Camille Marino's Notes, April 2009

Good Friday & Vegan Jesus

Today is the day when worshipers observe the crucifixion of Christ.

But, while observing his death is significant, it is crucial to understand his life.

"I require mercy, not sacrifice," (Matthew 9:13 and 12:7)

Most Christians know about the "the cleansing of the Temple." But few realize that it is the pivotal event of Holy Week:

When it was almost time for the Jewish Passover, Jesus went up to Jerusalem. In the Temple courts he found men selling cattle, sheep and doves, and others sitting at tables, exchanging money. So he made a whip of cords and drove all from the Temple area, both sheep and cattle; he scattered the coins of the money changers and overturned their tables. To those who sold doves he said, "Get these out of here! How dare you turn my Father's house into a market!" (John 2:13-16 NIV)

The Synoptic Gospels (Matthew, Mark, and Luke) as well as the Gospel of John, record this event. It is the only time that Jesus is reported to have committed an aggressive act. And it was the slaughter of animals, in the name of God, that led to this uncharacteristic action.

Since Exodus, the slaughter of innocent non-human animals is the foundation of the passover celebration. Jesus, however, observed the barbarity involved in preparing for the feast and it is the only time that Jesus is reported to have committed an aggressive act. It it was the slaughter of animals, in the name of God, that led to this uncharacteristic action.

From ancient records, scholars have reconstructed the events that took place on the day of sacrifice. The killing began at three p.m. and by sundown about 18,000 animals would be dead. Because the Temple could not accommodate all the "worshipers" at the same time, the victims had to be killed in three shifts.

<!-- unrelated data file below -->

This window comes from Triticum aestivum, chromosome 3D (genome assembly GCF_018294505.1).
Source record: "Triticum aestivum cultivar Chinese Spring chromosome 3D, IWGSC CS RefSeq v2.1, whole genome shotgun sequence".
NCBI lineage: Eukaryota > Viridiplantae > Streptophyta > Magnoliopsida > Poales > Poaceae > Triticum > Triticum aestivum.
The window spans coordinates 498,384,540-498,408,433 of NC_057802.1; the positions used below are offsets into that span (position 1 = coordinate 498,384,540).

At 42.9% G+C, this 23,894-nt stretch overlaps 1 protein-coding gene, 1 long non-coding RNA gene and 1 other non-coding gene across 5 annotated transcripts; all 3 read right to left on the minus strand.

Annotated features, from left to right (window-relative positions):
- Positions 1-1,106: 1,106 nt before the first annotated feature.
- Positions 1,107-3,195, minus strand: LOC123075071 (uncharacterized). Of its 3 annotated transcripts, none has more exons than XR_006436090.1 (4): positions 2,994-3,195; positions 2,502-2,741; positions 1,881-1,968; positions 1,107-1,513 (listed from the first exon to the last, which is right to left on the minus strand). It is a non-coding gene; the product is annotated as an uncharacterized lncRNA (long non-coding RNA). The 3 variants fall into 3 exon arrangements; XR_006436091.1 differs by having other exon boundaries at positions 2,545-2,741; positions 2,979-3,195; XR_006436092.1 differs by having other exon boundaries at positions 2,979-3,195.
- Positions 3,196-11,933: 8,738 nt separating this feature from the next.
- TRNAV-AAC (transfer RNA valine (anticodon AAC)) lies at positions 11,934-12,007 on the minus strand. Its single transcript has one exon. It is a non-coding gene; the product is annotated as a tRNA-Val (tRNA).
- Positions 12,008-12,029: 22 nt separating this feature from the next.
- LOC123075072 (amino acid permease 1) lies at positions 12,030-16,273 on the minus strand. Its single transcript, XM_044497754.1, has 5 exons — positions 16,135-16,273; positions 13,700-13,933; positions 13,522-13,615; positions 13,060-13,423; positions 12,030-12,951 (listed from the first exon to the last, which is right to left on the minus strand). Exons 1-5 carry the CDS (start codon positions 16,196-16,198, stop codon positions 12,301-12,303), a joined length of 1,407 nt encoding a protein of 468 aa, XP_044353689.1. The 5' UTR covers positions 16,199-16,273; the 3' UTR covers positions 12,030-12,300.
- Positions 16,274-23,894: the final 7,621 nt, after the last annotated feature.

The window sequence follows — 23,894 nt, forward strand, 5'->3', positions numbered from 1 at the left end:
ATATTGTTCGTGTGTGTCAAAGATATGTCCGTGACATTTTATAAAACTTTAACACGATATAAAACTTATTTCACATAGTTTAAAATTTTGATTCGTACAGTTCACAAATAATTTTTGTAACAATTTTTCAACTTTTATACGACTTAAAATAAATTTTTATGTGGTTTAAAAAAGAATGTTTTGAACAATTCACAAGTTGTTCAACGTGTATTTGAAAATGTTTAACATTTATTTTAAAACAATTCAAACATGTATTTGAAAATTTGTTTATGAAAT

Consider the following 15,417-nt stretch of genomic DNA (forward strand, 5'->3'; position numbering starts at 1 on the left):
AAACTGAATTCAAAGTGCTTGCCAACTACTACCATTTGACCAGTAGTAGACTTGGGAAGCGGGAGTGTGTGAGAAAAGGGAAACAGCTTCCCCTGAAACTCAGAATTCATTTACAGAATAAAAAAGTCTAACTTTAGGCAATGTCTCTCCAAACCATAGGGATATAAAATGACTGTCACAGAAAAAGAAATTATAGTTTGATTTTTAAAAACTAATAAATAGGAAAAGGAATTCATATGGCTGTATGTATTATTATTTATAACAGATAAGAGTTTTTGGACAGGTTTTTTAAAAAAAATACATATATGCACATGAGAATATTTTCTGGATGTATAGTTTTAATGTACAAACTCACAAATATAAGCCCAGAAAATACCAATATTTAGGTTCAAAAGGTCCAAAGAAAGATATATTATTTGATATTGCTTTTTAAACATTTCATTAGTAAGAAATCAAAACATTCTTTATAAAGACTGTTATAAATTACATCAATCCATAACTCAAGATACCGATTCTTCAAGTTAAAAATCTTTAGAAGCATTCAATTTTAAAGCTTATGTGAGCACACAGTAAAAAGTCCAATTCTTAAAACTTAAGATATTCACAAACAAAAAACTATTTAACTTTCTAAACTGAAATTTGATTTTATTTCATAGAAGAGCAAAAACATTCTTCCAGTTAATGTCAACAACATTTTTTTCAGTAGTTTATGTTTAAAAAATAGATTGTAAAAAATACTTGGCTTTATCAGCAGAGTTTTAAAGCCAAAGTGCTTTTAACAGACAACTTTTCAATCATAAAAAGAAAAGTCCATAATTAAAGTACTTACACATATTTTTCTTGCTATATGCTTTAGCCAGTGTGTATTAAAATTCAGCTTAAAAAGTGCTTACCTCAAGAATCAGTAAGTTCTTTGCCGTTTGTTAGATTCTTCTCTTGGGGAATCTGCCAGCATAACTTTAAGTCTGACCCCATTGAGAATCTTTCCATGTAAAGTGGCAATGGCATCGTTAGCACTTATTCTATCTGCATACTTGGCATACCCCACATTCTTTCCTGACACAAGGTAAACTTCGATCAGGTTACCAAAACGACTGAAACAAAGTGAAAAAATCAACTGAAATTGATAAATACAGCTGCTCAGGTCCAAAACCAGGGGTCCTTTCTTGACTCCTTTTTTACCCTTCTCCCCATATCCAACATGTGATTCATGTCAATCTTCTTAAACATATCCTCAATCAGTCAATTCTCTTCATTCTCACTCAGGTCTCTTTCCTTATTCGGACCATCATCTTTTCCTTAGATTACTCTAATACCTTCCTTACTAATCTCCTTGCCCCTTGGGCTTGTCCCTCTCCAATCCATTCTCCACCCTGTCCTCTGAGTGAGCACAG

Approximately 6,000 people comprised each shift and since the sacrifice was a yearling, the men usually carried the lambs on their shoulders. Once in the place of slaughter, they lined up in long rows next to a row of priests. The shofar would sound and the men would wrest the lambs to the ground, slitting their throats. As they bled to death, the priests standing next to them would catch the blood in large buckets. When these were full they would be passed up the line to those who stood by the altar. They would throw the blood against the side of the altar. The empty buckets would be recycled and refilled with the blood of more lambs.

Although it was set up efficiently, neither the human nor the nonhuman creatures who were part of the slaughter process always behaved efficiently. Sometimes the knife was not sharp enough, or the lamb struggled too hard, and although the blood had started to flow from its throat, a frantic yearling had to be wrestled into submission before a better cut could be made.

Of course the slaughtered animals lost all control of their bladders and kidneys. The smells, the frenzy of the dying creatures, and the endless buckets of blood thrown on the altar in the name of God, make it obvious that this ritual of terror and violence was the worship of an idol. This god-of-the-slaughter was created by human beings in their own, fallen image.